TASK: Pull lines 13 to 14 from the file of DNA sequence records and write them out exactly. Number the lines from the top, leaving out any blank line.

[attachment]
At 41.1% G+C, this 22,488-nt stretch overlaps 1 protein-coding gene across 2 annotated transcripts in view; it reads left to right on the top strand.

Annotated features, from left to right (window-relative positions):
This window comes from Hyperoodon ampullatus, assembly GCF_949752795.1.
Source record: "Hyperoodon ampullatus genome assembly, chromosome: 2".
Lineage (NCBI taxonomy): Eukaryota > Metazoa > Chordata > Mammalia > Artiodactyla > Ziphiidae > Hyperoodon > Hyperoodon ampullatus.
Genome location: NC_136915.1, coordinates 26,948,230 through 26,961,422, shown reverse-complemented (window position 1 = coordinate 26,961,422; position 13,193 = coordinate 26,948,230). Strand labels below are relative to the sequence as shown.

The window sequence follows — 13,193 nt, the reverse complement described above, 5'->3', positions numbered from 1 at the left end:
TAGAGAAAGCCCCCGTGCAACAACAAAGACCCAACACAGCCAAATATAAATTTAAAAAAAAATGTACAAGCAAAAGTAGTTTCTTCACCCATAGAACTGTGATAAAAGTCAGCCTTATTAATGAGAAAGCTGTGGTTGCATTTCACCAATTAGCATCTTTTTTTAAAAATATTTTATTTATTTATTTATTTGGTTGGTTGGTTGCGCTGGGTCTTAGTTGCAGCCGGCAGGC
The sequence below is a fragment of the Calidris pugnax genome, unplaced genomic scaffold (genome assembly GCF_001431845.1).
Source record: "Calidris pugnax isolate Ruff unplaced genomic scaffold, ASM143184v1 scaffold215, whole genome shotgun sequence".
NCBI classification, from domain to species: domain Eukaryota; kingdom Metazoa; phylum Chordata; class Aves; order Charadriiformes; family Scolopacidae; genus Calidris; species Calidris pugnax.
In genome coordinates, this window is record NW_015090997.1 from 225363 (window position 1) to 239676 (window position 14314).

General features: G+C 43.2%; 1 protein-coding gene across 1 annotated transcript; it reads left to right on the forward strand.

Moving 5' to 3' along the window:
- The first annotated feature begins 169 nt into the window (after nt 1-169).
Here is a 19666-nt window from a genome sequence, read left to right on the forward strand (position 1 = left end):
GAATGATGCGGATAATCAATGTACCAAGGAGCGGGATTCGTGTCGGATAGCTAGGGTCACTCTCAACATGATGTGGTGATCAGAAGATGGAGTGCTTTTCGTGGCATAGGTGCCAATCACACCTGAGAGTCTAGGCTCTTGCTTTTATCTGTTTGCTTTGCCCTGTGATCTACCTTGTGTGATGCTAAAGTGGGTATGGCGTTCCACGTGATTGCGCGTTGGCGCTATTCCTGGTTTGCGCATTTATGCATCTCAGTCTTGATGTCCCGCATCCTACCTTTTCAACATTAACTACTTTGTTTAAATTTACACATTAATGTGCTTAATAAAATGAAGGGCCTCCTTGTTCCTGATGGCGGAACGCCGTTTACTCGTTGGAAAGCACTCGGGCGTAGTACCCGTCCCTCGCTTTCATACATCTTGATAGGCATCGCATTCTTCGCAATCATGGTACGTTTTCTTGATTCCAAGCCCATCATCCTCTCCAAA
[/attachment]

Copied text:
General features: G+C 43.2%; 1 protein-coding gene across 1 annotated transcript; it reads left to right on the forward strand.

Moving 5' to 3' along the window: